8. Unbelievable BibiIn a heavily redacted chain from November 2010, Mills passed along to Clinton a series of messages between her and aide Anne-Marie Slaughter while the secretary of state conducted a call with Israeli Prime Minister Benjamin Netanyahu.The conversation began with a note from Slaughter carrying the subject line “I assume u r running 9:30 call,” followed by a series of messages that were largely redacted upon release.“I can be reached through ops to discuss this so we can serve the larger objectives here,” Mills wrote Slaughter in one message.“So you know what is coming your way – read from bottom up,” Mills told Clinton, in forwarding the chain.“Unbelievable–I am still on [with] Bibi which is equally so,” the secretary of state responded. Also On POLITICO Foreign policy Hillary Clinton’s North Korea problem By Michael Hirsh “All Obama needs to do is turn up, surrounded by commanders, on the Gulf Coast, post-hurricane, on Saturday,” Blumenthal replied. “The hurricane is the counter-convention. It provides the counter message without ever having to debate it: Obama is effective, gets things done, government is essential, etc. The event is the message. Plus, on the anniversary of Katrina, the contrast is naturally made, and Bush pops up.”7. ‘Best info yet’Earlier that month, Blumenthal sent Clinton two memos on Egyptian President Mohamed Morsi, citing “sources with access to the highest levels of the Muslim Brotherhood in Egypt, The Supreme Council of the Armed Forces, and Western Intelligence and security services.”Those sources informed him that Morsi, who would be deposed by a military coup less than a year later, “appears to be a sophisticated strategist” who recognized the public’s desire for a period of peace after the 2011 revolution that sacked longtime ruler Hosni Mubarak.“According to a particularly sensitive source with access to the leadership of the MB, Morsi will now focus on dealing with the chaotic state of the Egyptian economy, reassuring foreign businessmen, governments, and investors that the revolutionary period is over, and life is returning to normal,” Blumenthal’s memo read. “For this reason he decided to end his early, problematic statements on Islamist policy, criticizing both the United States and Israel.”Blumenthal’s intelligence also referred to a source within SCAF who relayed that Morsi “went out of his way to build a working relationship with General Abdel Fatah al-Sissi,” who would become the country’s president in 2014, receiving 93 percent of the public vote in an election that the Brotherhood and most other political parties boycotted.“Best info yet. Let’s discuss before you forward this morning,” Clinton instructed Sullivan, apparently on her iPad, according to the email signature. “Will keep texts coming. Keep shades on,” Blumenthal wrote, referring to the famous image of Clinton on her BlackBerry, sporting a pair of dark sunglasses.“Can you believe I’ve become a ‘meme’?” Clinton responded. Three minutes later, Blumenthal wrote, “Better than a candidate.”“That’s for sure,” Clinton wrote.Blumenthal then offered more advice on how she should frame her accomplishments in preparation for potential political forays in the future.“Good not to campaign, good not to go to convention, good on revelations on Bin Laden raid, but should use speeches like VMI, Naval Academy to establish new pivot, new redefinition of U.S. strength in new era that also redefines the relative position of others,” he wrote.3. ‘Who does he work for now?’Despite her own exclusive use of a personal server to conduct official business at the State Department, Clinton expressed surprise at the notion that a staffer was using his own email address for similar purposes. The conversation is partially redacted, so further context is unclear based on the emails themselves, including whether the talking points themselves included any classified information. Top adviser Jake Sullivan passed along an email chain in late February 2011 in which State employee John Godfrey provided a detailed summary of information regarding Libya and its leader, Muammar Qadhafi.“Worth a read. This guy is very thoughtful,” Sullivan wrote to Clinton, who then asked where he worked.After Sullivan informed her that Godfrey worked at State, Clinton had even more questions.“Is he in [the Bureau of Near Eastern Affairs] currently? Or was he in Embassy?” she asked. “I was surprised that he used personal email account if he is at State.”4. Ebola humorAs Clinton and her staff traveled through Africa in August 2012, top adviser Philippe Reines sent some helpful words — or something to that effect — about the threat of Ebola in Uganda, the next stop on their tour.“The symptoms of EVD/EHF are VERY subtle and easy to miss. So it’s vitally important that we all closely monitor each other and keep our eyes peeled so as not to miss any of the following tipoffs or confuse them with other ailments. What’s working in our favor is that those infected.will experience ALL of the following near simultaneously,” he wrote, before rattling off a list of more than three dozen symptoms, including “Fever with chills,” “Maculopapular rash,” “coma” and “Disseminated intravascular coagulation.” Mills then forwarded the message to Clinton. There did not appear to be a response from Clinton included.6. Hurricane politicsAs Hurricane Isaac bore down on the Gulf Coast in late August 2012, Blumenthal passed along a memo to Clinton that he wanted the White House to see, despite the fact that he remained an unwelcome figure in the administration.Remarking that George W. Bush’s presidency collapsed when Hurricane Katrina hit in 2005, Blumenthal averred that President Barack Obama should make an appearance on the scene of the hurricane’s landfall after the Republican National Convention in Tampa, Florida, but before the Democrats convened for their own event in Charlotte, North Carolina, the following week.The theme of the Republican convention, he wrote, would be to portray Obama’s presidency as an inefficient failure. In order to prepare for that, he said, an outfront effort by FEMA before the hurricane would serve as an implicit contrast to Bush and show that the president could use the federal government to respond efficiently to a natural disaster.“Once the FEMA effort begins, while the Republican convention is meeting, Democrats across the board should point out that the Romney-Ryan budget plans would slash FEMA,” Blumenthal advised. “Even if not specified, as little is specified in their plans, drastic FEMA cuts would be inevitable. Put out numbers, a range of numbers. Romney-Ryan would at once be forced on the defensive, make statements defending their plans, calling attention to the real consequences of their ideology, and by filling their message space with the hurricane and the administration’s effective management the GOP convention message against Obama as ineffectual and for Romney as the crisis manager/proven-executive/fixer would be overwhelmed.”Clinton’s response: “I passed this on to the White House. We’ll see what happens.” “And there’s one huge misconception about Ebola. The mortaility [sic] rate is not 100% as commonly believed. It is only 90%,” he wrote. The best way to avoid contact, he offered, would be to “not travel to Uganda.” For those who are, he wrote, “do not/not come within the minimum safe distance of 101 miles to the affected region. (For context, that’s not much farther than the distance between Washington DC and Baltimore.)” Failing that, he said, avoid any medical facility outside of that safe zone.“If all else fails,” he wrote, an accompanying doctor “is carrying forsythia,” a plant whose fruit is used in medicine to reduce inflammation.Chief of staff Cheryl Mills followed up in an attempt to calm nerves, remarking that she had spoken with an official with the Centers for Disease Control, who said there is “little to no risk” in traveling to the capital of Kampala. There is a greater risk, she added, of contracting typhoid or salmonella from water or improperly washed food than the likely fatal hemorrhagic disease.5. ‘I would take a bullet for her’Pamela White, then the U.S. ambassador to Haiti, did not mince words when discussing how far she would go for the secretary of state in an email from February 2011.In commenting on a recent Clinton profile in Harper’s Bazaar, White wrote to Mills, “Makes my heart sing. I would take a bullet for her any day. She is simply amazing.” Sullivan wrote Clinton to inform her that she would receive the documents later on the evening of June 16. The following morning, Clinton followed up to say that she had not yet received them.“?!!! Checking,” Sullivan responded.Minutes later, he wrote, “They say they’ve had issues sending secure fax. They’re working on it.”“If they can’t, turn into nonpaper w no identifying heading and send nonsecure,” Clinton wrote.2. Better a meme than a candidate?In an April 2012 email exchange in which he passed along intelligence about the Muslim Brotherhood in Egypt, longtime confidant Sid Blumenthal also made sure to note the secretary of state’s newfound status as an Internet meme with the “Texts from Hillary” Tumblr, which stopped publishing new posts around that time. The State Department’s releases of Hillary Clinton’s emails are winding down but are still offering up colorful glimpses into the former secretary of state’s four years at Foggy Bottom. The latest batch of roughly 3,000 pages of emails — which State posted in the wee hours of Friday morning after missing a court-ordered deadline to keep up its schedule — showed the lavish praise heaped on Clinton, her aides’ gallows humor, and struggles with technology that had Clinton turning to unsecure forms of communication. It also showed how Sidney Blumenthal flooded the secretary’s inbox with intelligence and advice, some of which made its way to the White House.Here are some of the most revealing looks of the State Department’s inner workings in the latest release:1. ‘send nonsecure’Clinton directed staffers to send talking points via nonsecure email, according to a June 2011 email chain, in which her top adviser Jake Sullivan said that staffers were experiencing difficulty sending secure fax messages.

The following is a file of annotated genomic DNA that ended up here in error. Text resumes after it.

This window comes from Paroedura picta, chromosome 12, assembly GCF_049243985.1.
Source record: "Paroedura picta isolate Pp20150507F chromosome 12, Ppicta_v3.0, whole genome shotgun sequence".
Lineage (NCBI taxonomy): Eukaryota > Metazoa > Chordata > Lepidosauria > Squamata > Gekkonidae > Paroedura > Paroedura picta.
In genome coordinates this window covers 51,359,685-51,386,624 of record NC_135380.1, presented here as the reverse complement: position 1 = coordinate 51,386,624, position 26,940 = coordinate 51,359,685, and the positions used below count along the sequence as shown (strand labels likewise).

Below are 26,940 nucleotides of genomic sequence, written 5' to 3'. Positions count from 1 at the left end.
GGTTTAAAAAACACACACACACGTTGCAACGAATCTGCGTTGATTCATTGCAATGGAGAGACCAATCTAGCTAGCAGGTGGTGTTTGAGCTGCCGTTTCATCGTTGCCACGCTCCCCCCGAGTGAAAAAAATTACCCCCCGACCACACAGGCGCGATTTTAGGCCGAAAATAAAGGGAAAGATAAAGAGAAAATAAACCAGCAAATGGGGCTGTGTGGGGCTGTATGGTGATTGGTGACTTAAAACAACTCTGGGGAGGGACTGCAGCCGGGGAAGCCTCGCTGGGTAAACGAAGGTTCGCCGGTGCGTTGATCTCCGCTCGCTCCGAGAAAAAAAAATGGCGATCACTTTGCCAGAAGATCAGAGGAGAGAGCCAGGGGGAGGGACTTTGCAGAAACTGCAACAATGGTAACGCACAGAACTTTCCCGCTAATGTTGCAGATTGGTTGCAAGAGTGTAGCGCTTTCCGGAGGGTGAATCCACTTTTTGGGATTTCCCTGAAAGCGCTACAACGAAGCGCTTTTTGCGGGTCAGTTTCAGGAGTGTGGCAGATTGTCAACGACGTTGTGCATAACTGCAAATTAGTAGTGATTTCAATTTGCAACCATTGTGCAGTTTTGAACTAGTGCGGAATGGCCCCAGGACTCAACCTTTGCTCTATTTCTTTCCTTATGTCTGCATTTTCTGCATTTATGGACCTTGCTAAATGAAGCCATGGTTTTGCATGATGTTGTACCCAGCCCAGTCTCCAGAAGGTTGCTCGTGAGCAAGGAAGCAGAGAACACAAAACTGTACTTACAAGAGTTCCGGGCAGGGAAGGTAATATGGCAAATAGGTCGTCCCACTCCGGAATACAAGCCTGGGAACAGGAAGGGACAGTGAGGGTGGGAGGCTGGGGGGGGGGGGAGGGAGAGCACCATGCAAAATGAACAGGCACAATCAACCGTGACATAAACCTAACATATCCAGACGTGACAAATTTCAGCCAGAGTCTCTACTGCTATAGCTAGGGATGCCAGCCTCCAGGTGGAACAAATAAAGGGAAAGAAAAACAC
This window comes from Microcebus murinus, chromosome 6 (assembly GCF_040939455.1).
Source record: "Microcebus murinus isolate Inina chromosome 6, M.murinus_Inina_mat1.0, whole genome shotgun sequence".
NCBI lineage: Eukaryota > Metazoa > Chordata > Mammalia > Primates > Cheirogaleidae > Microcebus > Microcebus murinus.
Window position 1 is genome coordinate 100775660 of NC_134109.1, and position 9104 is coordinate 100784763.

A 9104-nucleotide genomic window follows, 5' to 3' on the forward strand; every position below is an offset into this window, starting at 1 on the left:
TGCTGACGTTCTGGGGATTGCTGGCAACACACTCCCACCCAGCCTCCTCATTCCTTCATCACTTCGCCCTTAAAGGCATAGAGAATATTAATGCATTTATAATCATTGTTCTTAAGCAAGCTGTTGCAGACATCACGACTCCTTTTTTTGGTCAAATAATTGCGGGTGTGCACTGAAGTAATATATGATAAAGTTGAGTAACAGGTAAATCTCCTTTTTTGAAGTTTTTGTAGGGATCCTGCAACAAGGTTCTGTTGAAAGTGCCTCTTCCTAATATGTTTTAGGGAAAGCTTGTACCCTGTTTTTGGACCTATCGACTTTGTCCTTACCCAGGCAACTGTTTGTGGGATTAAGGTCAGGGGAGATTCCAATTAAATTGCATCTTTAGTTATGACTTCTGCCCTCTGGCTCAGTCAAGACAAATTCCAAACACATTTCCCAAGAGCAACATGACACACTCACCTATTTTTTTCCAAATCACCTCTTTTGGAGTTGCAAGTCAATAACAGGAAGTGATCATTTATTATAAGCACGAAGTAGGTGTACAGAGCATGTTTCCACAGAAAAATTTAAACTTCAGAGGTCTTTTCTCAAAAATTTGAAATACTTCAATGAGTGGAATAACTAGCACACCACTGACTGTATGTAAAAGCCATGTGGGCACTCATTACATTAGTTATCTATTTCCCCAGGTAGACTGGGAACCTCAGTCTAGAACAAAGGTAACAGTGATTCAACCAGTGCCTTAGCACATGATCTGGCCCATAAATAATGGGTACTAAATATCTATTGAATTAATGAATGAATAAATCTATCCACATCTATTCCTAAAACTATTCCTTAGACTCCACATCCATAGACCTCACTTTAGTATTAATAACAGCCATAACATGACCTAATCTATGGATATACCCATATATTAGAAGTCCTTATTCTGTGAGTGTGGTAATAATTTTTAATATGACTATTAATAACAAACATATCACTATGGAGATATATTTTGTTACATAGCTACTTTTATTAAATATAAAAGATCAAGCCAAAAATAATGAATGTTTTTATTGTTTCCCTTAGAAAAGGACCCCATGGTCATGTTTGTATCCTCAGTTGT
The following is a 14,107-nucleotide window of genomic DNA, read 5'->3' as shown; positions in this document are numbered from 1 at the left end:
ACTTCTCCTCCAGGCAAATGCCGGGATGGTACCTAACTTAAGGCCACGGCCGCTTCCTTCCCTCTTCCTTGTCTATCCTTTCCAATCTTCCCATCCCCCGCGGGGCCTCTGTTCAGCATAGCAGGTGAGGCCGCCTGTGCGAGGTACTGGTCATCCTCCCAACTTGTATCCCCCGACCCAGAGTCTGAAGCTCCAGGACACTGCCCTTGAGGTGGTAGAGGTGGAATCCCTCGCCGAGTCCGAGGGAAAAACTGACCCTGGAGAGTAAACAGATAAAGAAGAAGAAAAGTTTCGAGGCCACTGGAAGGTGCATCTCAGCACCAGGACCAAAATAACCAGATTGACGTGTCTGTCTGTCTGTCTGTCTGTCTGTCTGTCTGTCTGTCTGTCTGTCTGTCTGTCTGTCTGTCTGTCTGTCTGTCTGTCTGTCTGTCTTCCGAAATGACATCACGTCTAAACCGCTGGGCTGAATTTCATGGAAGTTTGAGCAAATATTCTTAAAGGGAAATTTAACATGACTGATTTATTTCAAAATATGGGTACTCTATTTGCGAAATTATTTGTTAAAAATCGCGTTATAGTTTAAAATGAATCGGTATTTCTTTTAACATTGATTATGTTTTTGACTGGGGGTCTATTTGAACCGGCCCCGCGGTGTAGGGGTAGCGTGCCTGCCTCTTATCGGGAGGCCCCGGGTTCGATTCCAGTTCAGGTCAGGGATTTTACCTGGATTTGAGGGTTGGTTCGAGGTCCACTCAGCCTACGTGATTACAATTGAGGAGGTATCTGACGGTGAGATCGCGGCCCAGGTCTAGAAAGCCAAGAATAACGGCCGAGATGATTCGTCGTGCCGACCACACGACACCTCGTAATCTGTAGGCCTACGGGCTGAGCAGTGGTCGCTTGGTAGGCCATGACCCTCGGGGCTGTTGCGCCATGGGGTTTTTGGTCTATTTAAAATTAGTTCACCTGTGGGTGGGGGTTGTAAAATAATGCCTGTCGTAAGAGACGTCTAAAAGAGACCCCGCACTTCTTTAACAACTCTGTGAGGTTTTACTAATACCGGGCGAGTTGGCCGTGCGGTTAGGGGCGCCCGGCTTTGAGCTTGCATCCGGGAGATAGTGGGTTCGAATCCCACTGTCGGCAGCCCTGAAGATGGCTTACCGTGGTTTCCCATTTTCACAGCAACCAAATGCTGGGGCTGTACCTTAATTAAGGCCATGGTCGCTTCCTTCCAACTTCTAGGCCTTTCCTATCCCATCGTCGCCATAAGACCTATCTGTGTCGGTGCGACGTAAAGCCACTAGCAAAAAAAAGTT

The Justice Department Sunday formally announced the names of the four recipients of pardons and three individuals receiving commutations in connection with the Iran deal. The announcement tracked with details reported by POLITICO Saturday based on comments from a U.S. official, Iranian media reports and court records.Absent from the list were the defendants in most the notorious case of Iran-linked terrorism prosecuted in the U.S. in recent years—a plot to kill the Saudi Ambassador to the U.S. by bombing a popular Washington restaurant. One Iranian-American defendant, Manssor Arbabsiar, pled guilty in the case and was sentenced in 2013 to 25 years in prison. Also charged in the case was Gholam Shakuri, a commander in Iran’s elite Quds force, who was accused of paying thousands of dollars to facilitate the operation. A warrant for Shakuri’s arrest remains outstanding.The Obama Administration also appears to have shied away from granting clemency or dropping charges involving sanctions violations linked to violence against Americans, such as several cases relating to parts allegedly found in improvised explosive devices used against U.S. forces in Iraq.However, the move to grant clemency to seven individuals and to drop charges against 14 others still at large and wanted in sanctions and export-related cases does challenge the credibility of the administration’s announcement Saturday that it was imposing new sanctions on 11 people and companies involved in Iran’s ballistic missile efforts. If the administration is letting people off the hook for violating existing sanctions, some may doubt its seriousness about enforcing new ones.Administration officials sought to pre-empt such arguments Sunday, by insisting that the clemency grants and dropped prosecutions were extraordinary, one-off events.“We are making clear that this is a one-time, unprecedented situation with the release of prisoners, and we are going to enforce our sanctions as necessary going forward with respect to issues like ballistic missiles and terrorism,” the senior U.S. official said. Ali Saboonchi – District of Maryland (Commutation)Offenses: One count of conspiracy to violate the Iranian embargo and seven counts of violating the Iranian embargo. Also On POLITICO Forum Is Iran really so evil? By Stephen Kinzer Obama grants clemency to seven in Iran deal By Josh Gerstein Iran: Now the hard part begins By Michael Crowley Khosrow Afghahi – Southern District of Texas (Pardon)Offenses: One count of conspiracy to violate the Iranian embargo and the Export Administration Regulations (EAR), one count of violating the Iranian embargo, one count of conspiracy to commit money laundering and one count of money laundering.Tooraj Faridi – Southern District of Texas (Pardon)Offenses: One count of conspiracy to violate the Iranian embargo and the EAR, two counts of violating the Iranian embargo and one count of conspiracy to commit money laundering.Bahram Mechanic – Southern District of Texas (Pardon)Offenses: One count of conspiracy to violate the Iranian embargo and the EAR, six counts of violating the Iranian embargo and the EAR, five counts of violating the Iranian embargo, one count of conspiracy to commit money laundering, eight counts money laundering and one count of failure to file Reports of Foreign Bank and Financial Accounts (FBARs).Nima Golestaneh – District of Vermont (Pardon)Offenses: Four counts of wire fraud, one count each of conspiracy to access a computer without authorization and accessing a computer without authorization.Nader Modanlo, aka Modanlu and Modanlou – District of Maryland (Commutation)Offenses: One count of conspiracy to violate the Iranian embargo, two counts of violating the Iranian embargo, one count each of money laundering and obstruction of bankruptcy proceedings.Arash Ghahreman – Southern District of California (Commutation)Offenses: One count of conspiracy to violate the Iranian embargo, one count of conspiracy to smuggle goods from the United States, one count of attempting to violate the Iranian embargo, one count of smuggling, one count of conspiracy to money launder and two counts of money laundering. During high-level Iran-U.S. diplomatic talks, Iran sought release of a broader set of prisoners than the seven to whom President Barack Obama ultimately granted clemency, a senior Obama Administration official said Sunday.The official suggested, but did not say outright, that some of those Iran wanted released had engaged in or were accused of crimes of violence. However, the seven individuals Obama granted pardons or commutations to in connection with the multi-faceted deal were all charged with or convicted of export control or sanctions-related violations.“We … did not have to release any Iranians involved in terrorism or convicted of violent crimes. Iran had a significantly higher number of individuals, of course, at the beginning of this negotiation that they would have liked to have seen released. But we were able to winnow that down to these seven individuals, six of whom are Iranian Americans,” said the U.S. official, who spoke to reporters Sunday on condition of anonymity. The official also said prisoner swaps like the one carried out with Iran are “nothing new,” alluding to a long history of U.S. spy exchanges with Russia and the Soviet Union. However, the official quickly noted one difference with many of those cases: in this instance, the U.S. is insisting that Washington Post reporter Jason Rezaian and the others released over the weekend were not engaged in any intelligence mission.“This did not relate to intelligence assets,” the official stressed. “These were releases that were undertaken by each side on a humanitarian basis.”The administration has not yet released a list of the 14 individuals who had prosecutions against them dropped, but many of them have been identified from court records. At least one of those individuals, Alireza Goudarzi, appears to have won his freedom as a result of the deal. He was being held in Malaysia for potential extradition to the U.S.Other cases could have some international fallout or complications. last year, Turkey extradited Iranian hacker Nima Golestaneh to face federal computer crime charges in Vermont. Jail records show he was released Sunday as part of the deal with Iran.Media reports said Turkey turned over Golestaneh in order to persuade the U.S. to extradite activist and cleric Fethullah Gulen, who lives In Pennsylvania and is wanted in Turkey on charges of trying to overthrow the government. So, far the U.S. hasn’t turned Gulen over.Here’s the list of pardons and commutations Obama granted as part of the Iran deal: